Up to our knowledge, there were no previous studies that relate the expression of the aforementioned longevity-related transcription factors in GBM patients among the Arab population. Hence, the present study for the first time aimed to quantify the expression levels of these markers in GBM sample of Egyptian patients and to correlate their expressions with the available clincopathological features. A thorough understanding of the relevance of each biomarker in GBM will be in need not only for reliable diagnosis of the disease but also to participate in future drug design for this fetal tumor.

2. Materials and Methods

2.1. Study Participants and Tissue Samples

The current study included 44 glioblastoma patients (10 females and 34 males, aged 38 to 62 years) assessed retrospectively from archived formalin-fixed paraffin-embedded section (FFPE) specimens of the Pathology Department, Mansoura University Hospitals, Egypt, from 2010 to 2013. They had glioblastoma multiforme grade 4, subjected to surgical removal and postoperative irradiation, and followed up for more than 36 months. Specimens were collected before receiving chemotherapy or radiotherapy prior to surgery. They were compared to 10 FFPE noncancerous brain specimens obtained from patients undergoing brain tissue resection for other reasons collected from the same hospital. Guidelines in the Declaration of Helsinki were followed, and an approval by the Medical Research Ethics Committee of Faculty of Medicine, Suez Canal University, was obtained before taking part. Written informed consent was obtained from all participants before providing the archived tissue samples as part of their routine register in our University Teaching Hospitals.

2.2. RNA Extraction

Extraction of total RNA from FFPE specimens was done using RNeasy FFPE Kit (Qiagen, 52304) according to the protocol of the manufacturer. RNA concentration and purity were assessed with NanoDrop ND-1000 spectrophotometer (NanoDrop Tech. Inc., Wilmington, DE, USA), followed by agarose gel electrophoresis (1%) check for RNA integrity.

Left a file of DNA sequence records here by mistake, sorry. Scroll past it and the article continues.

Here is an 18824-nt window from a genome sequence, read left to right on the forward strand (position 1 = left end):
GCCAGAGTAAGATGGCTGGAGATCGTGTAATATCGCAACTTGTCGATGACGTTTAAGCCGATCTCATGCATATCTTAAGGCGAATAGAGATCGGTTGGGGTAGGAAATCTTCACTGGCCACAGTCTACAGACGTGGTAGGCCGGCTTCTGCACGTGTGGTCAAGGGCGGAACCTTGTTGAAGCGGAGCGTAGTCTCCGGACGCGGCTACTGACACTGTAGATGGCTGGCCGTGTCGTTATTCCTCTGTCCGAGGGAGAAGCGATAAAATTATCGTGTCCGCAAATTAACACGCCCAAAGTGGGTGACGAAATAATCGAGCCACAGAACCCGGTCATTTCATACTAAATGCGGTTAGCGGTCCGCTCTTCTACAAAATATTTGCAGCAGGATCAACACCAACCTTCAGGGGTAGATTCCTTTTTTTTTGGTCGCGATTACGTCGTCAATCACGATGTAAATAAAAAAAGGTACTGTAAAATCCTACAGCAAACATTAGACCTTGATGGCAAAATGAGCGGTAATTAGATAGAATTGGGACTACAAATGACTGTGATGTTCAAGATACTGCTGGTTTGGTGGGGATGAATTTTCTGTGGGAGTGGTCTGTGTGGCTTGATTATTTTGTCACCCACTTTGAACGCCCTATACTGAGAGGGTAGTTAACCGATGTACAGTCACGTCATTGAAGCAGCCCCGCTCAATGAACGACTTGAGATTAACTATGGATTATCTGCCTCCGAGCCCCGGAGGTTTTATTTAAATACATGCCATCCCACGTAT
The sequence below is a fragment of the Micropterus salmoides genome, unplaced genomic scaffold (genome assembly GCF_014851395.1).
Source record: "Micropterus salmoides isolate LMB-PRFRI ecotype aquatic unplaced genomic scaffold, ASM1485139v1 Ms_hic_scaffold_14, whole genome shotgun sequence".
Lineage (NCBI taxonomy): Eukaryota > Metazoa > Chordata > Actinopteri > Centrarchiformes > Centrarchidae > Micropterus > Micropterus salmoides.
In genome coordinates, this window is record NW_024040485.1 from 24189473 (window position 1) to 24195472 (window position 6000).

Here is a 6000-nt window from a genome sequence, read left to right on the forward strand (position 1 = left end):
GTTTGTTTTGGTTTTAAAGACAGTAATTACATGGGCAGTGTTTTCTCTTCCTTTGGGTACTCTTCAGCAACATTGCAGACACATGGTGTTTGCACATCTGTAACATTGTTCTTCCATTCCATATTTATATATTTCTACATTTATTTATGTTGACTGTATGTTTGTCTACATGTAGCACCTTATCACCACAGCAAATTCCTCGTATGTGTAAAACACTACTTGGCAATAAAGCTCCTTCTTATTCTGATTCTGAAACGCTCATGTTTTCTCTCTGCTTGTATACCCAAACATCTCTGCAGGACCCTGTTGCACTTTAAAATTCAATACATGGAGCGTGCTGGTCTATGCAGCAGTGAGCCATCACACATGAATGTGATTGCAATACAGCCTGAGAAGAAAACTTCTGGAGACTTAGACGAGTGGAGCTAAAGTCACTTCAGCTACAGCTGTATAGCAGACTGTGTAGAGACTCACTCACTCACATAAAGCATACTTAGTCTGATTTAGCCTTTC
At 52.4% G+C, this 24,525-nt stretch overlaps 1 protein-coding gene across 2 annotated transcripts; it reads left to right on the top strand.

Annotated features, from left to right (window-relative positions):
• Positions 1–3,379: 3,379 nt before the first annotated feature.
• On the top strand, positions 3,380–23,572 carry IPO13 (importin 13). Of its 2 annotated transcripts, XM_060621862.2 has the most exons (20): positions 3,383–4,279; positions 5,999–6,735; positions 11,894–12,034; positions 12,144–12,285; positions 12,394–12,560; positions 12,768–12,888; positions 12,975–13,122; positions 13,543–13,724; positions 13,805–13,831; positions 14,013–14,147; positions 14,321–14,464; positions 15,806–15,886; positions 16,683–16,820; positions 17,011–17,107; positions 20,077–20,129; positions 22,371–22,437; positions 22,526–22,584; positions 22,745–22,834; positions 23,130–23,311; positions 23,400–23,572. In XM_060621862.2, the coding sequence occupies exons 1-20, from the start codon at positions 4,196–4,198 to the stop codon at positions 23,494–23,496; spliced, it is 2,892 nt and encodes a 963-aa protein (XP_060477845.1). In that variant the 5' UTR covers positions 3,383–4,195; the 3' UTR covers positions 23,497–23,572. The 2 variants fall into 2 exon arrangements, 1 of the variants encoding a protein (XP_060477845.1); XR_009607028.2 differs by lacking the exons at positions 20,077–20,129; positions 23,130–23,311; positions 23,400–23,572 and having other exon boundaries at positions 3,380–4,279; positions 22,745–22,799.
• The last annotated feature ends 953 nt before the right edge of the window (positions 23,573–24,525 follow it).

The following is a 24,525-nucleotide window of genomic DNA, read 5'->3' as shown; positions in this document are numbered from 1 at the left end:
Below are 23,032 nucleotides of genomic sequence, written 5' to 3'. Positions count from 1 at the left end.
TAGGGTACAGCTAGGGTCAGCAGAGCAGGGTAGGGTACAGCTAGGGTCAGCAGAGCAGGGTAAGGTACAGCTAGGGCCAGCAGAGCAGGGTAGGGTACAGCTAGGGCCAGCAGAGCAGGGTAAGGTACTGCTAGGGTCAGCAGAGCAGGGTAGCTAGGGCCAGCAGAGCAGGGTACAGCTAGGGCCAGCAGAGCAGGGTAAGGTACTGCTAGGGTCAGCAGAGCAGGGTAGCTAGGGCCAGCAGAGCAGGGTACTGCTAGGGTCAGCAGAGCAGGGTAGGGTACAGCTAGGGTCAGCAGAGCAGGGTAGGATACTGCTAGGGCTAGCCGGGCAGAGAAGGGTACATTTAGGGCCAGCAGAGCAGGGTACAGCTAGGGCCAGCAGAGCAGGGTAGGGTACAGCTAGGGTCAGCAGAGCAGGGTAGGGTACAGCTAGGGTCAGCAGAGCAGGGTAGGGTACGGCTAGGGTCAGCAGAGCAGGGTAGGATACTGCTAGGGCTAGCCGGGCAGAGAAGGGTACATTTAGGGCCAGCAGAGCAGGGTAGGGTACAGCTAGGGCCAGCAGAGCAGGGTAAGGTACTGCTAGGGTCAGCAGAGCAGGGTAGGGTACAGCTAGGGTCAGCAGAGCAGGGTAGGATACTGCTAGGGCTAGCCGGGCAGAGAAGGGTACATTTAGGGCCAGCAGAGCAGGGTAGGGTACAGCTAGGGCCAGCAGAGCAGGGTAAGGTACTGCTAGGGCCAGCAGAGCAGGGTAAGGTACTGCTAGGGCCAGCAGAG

2.3. Reverse Transcription (RT)

Complementary DNA (cDNA) was obtained by total RNA conversion using the High-Capacity cDNA Reverse Transcription Kit (Applied Biosystems, P/N 4368814) with RT random primers on T-Professional Basic, Biometra PCR System (Biometra, Goettingen, Germany), as previously described [12]. Appropriate negative and positive controls were included in each experiment.

2.4. Gene Expression Profiling

The Minimum Information for Publication of Quantitative Real-Time PCR Experiments (MIQE) guidelines were followed for the real-time PCR reactions. Pluripotent gene relative expressions were assessed using “Universal PCR master mix II, No UNG (2×)” (TaqMan®, Applied Biosystems, P/N 4440043), TaqMan assay (Applied Biosystems, assay ID Hs02387400_g1 for NANOG, Hs01053049_s1 for SOX2, and Hs03005111_g for OCT3/4) and compared to the endogenous control TATA box binding protein (TBP) (Hs00427620_m1) which has been proved in our previous work [24] to be uniformly and stably expressed with no significant difference between GBM and noncancer tissues for gene expression normalization. PCRs were done in 20 μl total volume using “StepOne™ Real-Time PCR System (Applied Biosystems)” as previously described in details [25].

2.5. Statistical Analysis